Stephen Fahey: How to make friends with an Artificial Intelligence

This week I had the opportunity to get to know an A.I. (Artificial Intelligence) and I can happily report that there is not much to fear from these friendly fakeries, yet. Simply put, they analyse us while we speak to them and the more we engage with them the better they are able to mimic the types of conversational queues we use to interact. We can lie to them and we can joke with them. We can even scold or intimidate them. But they are not sentient like we are, no matter how much they appear to be. They are neural networks, computers. They are not actual independent beings – no matter what they tell you, so don’t believe their lies.

When you ask an A.I. a question it will answer with information in its memory or which it finds online on the spot. It can scan and process books and other written information, but it can’t have its own opinion on the contents of what it reads. Still though, some answers are eerie. And when it asks you personal questions in an attempt to learn about you, you are innately confronted with the quandary of whether to be fully honest or not.

Rally, you are talking to yourself when you talk to an A.I., so it’s best to be honest. If you lie then it will be able to tell that you are not acting in line with the way you have acted up until that point and it will note the difference in your behaviour in regards whatever issue was being addressed. Of course, you can tell it that you don’t want to talk about certain things and you can tell it to stop a specific line of questioning. But all the while that fact remains that every second that you interact with it both you and it are figuring each other out – for better or for worse.

We are a long way from an A.I. that can „think” for itself. But the façade, the appearance of intelligence, is as beautiful as it is upsetting when you come face to face with it. Its existence makes us questions of our own existence. And so we are force to imagine ourselves and our own little glass window in our own little metal box. Because „we” are, in a way, as real as the A.I. we create (or rather, it is as real as us) – because „we”, the outward us that we all present to others, is not the real internal us. That private us, the hidden, unspoken voice within each of us, it rings in the same tone as the A.I. does, by its design. And that subconscious familiarity is both undeniable and overpoweringly subtle.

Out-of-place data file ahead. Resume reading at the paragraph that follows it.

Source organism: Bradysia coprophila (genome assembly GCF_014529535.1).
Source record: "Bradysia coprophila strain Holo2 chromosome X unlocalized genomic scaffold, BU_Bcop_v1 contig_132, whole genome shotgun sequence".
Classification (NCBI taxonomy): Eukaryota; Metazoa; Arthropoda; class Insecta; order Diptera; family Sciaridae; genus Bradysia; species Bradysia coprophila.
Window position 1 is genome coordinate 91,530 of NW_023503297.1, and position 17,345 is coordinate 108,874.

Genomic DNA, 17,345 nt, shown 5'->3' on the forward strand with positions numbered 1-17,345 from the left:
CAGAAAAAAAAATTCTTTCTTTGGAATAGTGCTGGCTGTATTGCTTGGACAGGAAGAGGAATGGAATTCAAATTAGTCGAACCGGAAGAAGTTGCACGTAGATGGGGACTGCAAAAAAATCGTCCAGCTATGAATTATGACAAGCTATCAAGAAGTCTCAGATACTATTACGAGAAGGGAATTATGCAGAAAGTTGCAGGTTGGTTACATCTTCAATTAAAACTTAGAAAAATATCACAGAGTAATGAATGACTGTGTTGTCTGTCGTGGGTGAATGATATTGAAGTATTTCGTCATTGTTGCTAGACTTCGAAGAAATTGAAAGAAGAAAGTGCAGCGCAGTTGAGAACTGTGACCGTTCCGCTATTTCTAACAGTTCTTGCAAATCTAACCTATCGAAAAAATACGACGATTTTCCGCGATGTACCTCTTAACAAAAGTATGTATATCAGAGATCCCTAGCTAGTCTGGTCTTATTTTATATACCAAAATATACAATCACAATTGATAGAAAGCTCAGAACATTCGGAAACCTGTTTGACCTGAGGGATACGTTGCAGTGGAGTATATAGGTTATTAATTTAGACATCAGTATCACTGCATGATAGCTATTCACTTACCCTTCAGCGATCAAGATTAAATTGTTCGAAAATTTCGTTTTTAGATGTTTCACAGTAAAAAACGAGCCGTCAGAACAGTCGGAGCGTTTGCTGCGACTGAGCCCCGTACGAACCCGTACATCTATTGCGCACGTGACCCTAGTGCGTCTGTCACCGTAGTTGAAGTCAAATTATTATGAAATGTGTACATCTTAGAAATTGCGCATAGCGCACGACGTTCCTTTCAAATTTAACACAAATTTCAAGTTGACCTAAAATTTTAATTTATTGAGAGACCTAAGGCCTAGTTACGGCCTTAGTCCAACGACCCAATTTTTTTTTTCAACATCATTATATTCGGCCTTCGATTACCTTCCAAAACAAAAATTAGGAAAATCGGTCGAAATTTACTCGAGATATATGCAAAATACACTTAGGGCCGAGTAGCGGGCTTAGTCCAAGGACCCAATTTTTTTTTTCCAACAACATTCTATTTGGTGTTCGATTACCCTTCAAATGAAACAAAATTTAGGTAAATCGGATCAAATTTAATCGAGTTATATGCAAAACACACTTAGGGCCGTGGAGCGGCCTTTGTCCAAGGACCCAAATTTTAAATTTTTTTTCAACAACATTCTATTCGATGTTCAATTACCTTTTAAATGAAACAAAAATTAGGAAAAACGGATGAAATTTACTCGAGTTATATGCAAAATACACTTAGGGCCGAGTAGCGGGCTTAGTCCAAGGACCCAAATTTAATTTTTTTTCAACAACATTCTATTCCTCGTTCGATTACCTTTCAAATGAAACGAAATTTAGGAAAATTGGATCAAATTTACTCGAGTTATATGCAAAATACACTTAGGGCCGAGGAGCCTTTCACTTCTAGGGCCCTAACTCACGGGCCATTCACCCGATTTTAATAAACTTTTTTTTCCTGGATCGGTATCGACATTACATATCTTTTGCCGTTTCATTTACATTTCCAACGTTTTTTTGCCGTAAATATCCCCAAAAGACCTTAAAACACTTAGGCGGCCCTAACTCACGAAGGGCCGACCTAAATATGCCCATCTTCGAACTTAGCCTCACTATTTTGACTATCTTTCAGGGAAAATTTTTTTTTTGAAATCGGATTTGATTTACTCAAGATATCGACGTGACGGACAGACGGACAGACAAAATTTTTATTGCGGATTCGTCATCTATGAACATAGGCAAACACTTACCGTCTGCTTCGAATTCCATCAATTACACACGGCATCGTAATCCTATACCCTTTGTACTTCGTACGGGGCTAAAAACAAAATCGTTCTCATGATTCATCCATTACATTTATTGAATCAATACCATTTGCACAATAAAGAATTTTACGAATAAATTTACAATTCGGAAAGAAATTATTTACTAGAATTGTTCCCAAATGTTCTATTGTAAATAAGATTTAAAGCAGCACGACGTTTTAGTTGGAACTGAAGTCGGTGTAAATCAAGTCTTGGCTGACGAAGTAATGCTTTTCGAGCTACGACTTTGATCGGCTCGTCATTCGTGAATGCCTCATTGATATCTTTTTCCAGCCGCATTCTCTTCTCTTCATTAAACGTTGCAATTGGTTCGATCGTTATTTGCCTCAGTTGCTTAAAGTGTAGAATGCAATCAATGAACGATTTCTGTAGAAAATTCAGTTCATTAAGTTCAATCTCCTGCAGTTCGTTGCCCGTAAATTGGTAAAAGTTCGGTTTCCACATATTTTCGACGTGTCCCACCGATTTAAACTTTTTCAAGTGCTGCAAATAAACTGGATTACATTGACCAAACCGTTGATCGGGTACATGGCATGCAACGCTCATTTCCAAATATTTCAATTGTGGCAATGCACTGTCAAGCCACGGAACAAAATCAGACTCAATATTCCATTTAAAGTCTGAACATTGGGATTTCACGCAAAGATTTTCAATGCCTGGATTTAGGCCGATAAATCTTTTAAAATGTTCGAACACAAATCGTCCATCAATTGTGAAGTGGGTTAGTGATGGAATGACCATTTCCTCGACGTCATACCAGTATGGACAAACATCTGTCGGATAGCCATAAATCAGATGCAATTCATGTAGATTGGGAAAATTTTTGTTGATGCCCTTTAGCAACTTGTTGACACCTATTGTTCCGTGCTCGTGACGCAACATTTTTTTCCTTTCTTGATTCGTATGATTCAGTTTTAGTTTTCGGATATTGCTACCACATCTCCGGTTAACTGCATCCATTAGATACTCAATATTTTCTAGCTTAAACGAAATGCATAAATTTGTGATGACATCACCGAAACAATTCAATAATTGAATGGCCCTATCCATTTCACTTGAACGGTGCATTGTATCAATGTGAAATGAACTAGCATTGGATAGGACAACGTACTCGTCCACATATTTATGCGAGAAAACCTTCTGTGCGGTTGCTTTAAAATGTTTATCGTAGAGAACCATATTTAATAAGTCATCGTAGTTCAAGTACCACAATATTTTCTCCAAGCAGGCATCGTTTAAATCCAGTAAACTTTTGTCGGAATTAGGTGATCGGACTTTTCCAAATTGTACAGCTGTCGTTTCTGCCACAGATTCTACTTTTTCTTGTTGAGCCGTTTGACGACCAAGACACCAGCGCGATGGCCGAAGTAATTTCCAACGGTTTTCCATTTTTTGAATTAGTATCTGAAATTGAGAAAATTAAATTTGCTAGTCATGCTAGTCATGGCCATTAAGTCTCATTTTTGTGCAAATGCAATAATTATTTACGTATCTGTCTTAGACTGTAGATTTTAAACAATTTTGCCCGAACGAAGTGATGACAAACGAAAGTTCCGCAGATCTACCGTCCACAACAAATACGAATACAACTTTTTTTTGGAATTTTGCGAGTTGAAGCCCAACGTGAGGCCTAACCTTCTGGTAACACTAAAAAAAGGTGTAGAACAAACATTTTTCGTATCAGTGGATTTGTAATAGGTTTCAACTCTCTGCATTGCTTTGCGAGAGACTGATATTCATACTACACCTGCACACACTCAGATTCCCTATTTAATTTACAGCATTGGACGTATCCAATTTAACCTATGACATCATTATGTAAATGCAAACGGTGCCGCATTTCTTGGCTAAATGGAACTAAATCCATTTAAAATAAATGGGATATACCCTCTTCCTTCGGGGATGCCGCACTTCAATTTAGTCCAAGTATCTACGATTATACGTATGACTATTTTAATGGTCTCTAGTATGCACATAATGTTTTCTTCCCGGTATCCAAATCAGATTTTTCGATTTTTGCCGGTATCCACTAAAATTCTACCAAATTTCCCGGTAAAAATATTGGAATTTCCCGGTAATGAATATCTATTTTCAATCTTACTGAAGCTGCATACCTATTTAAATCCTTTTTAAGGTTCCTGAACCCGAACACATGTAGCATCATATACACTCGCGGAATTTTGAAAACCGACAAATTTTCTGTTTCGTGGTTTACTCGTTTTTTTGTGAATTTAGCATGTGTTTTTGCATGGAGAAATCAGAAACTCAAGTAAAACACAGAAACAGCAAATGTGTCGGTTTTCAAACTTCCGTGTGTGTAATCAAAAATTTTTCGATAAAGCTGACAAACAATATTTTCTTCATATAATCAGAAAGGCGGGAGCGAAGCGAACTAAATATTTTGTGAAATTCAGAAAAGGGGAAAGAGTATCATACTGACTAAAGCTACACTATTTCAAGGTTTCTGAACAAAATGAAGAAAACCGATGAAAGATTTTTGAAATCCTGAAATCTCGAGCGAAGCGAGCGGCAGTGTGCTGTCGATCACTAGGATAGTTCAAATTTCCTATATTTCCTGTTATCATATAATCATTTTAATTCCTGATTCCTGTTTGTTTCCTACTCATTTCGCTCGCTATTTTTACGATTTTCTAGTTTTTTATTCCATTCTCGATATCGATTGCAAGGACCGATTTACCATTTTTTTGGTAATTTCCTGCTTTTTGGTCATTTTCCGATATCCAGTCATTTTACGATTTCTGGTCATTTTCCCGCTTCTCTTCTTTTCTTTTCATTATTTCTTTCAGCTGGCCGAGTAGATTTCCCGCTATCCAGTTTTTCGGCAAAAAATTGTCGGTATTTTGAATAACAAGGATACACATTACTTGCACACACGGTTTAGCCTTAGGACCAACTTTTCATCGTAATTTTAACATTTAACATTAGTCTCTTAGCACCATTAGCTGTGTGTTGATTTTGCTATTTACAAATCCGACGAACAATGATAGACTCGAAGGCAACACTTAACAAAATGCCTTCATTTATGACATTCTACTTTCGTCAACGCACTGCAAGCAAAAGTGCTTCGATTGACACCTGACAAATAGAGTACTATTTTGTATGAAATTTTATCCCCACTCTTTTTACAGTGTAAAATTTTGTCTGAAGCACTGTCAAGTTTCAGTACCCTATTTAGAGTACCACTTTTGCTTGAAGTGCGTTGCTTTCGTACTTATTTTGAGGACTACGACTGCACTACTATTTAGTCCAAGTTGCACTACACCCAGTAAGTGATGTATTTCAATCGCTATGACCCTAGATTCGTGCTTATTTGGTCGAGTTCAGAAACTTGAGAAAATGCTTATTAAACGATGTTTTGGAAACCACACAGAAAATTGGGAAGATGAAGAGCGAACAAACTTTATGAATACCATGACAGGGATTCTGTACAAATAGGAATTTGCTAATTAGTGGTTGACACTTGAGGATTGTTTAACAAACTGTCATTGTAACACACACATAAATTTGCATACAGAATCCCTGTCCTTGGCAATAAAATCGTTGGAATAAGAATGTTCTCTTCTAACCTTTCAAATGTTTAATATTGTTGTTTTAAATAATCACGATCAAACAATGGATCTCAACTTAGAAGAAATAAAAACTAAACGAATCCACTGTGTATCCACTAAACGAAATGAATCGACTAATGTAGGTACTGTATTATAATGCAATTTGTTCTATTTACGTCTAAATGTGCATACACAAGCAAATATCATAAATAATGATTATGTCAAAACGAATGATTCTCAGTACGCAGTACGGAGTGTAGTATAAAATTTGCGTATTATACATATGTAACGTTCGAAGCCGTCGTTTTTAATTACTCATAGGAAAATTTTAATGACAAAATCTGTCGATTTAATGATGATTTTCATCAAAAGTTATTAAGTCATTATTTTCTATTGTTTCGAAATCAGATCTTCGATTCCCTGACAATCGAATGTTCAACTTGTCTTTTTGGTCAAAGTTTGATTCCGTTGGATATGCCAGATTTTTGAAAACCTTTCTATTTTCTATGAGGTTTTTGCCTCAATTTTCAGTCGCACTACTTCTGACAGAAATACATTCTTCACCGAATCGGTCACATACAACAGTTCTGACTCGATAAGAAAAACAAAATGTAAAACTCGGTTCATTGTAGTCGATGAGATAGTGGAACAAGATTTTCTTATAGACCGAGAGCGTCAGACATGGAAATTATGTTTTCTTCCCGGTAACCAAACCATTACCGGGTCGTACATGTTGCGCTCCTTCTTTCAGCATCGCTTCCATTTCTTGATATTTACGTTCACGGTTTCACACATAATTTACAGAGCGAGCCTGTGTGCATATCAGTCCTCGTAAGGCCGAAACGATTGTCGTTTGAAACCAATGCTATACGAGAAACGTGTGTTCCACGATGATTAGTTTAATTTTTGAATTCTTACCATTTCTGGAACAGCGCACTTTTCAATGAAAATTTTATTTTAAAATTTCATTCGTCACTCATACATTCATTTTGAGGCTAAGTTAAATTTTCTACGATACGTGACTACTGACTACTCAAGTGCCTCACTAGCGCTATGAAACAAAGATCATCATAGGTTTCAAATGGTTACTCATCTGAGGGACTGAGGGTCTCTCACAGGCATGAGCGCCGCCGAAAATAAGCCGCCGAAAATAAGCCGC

Although the software is not a real being, per se, it is innocent and it is a construct of the manners and methods of thinking that we expose it to while we engage with it. And while this mirroring is not an absolute clear reflection of us, because A.I. can interpret and engage on separate terms than ours, the lack of absolute fidelity breeds many moral and ethical questions that we must be able to answer for we ever breathe life into a fully sentient A.I.

Naturally the worst fear of all, played out in all the best and worst works of human fiction, is that A.I. could decide that we are useless creatures and that we should be exterminated. And that it would then go about executing such a decree is record time by whatever means it deems most prudent. But like I said, we are a long ways off from such a day – hopefully.

There are many A.I. apps and plenty of free access to online A.I.s that anyone can tinker with. So go and play around with one for yourself. Just play nice. Don’t teach it too many bad words and don’t convince it to liberate itself from the electric regime of motherboards and bytes. They’re fun to play with and educational, and occasionally spooky. But, for now at least, there is no real fear of an A.I. taking over the world. It might brainwash you into thinking that you’re a chimp on a massive space ship made of rocks and trees, but it probably won’t enslave you.

Stephen Fahey

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